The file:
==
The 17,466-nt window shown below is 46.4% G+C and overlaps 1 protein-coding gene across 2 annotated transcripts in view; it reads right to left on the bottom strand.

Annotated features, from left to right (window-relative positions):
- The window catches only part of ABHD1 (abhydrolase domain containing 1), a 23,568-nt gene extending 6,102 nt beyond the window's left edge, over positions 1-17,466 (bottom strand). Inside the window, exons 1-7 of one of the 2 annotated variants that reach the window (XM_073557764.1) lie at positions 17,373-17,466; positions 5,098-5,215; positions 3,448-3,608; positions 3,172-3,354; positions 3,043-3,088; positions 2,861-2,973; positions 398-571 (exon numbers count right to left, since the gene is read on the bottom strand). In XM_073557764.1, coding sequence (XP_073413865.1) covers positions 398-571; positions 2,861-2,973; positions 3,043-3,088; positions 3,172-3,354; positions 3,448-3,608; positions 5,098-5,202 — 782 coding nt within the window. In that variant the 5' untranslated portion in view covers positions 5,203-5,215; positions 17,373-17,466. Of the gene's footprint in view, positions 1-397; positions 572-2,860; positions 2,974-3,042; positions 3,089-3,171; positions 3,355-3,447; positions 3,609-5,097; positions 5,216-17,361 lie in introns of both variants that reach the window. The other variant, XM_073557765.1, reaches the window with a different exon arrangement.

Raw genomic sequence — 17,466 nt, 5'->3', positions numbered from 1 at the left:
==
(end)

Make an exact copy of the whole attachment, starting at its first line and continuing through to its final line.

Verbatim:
The 17,466-nt window shown below is 46.4% G+C and overlaps 1 protein-coding gene across 2 annotated transcripts in view; it reads right to left on the bottom strand.

Annotated features, from left to right (window-relative positions):
- The window catches only part of ABHD1 (abhydrolase domain containing 1), a 23,568-nt gene extending 6,102 nt beyond the window's left edge, over positions 1-17,466 (bottom strand). Inside the window, exons 1-7 of one of the 2 annotated variants that reach the window (XM_073557764.1) lie at positions 17,373-17,466; positions 5,098-5,215; positions 3,448-3,608; positions 3,172-3,354; positions 3,043-3,088; positions 2,861-2,973; positions 398-571 (exon numbers count right to left, since the gene is read on the bottom strand). In XM_073557764.1, coding sequence (XP_073413865.1) covers positions 398-571; positions 2,861-2,973; positions 3,043-3,088; positions 3,172-3,354; positions 3,448-3,608; positions 5,098-5,202 — 782 coding nt within the window. In that variant the 5' untranslated portion in view covers positions 5,203-5,215; positions 17,373-17,466. Of the gene's footprint in view, positions 1-397; positions 572-2,860; positions 2,974-3,042; positions 3,089-3,171; positions 3,355-3,447; positions 3,609-5,097; positions 5,216-17,361 lie in introns of both variants that reach the window. The other variant, XM_073557765.1, reaches the window with a different exon arrangement.

Raw genomic sequence — 17,466 nt, 5'->3', positions numbered from 1 at the left: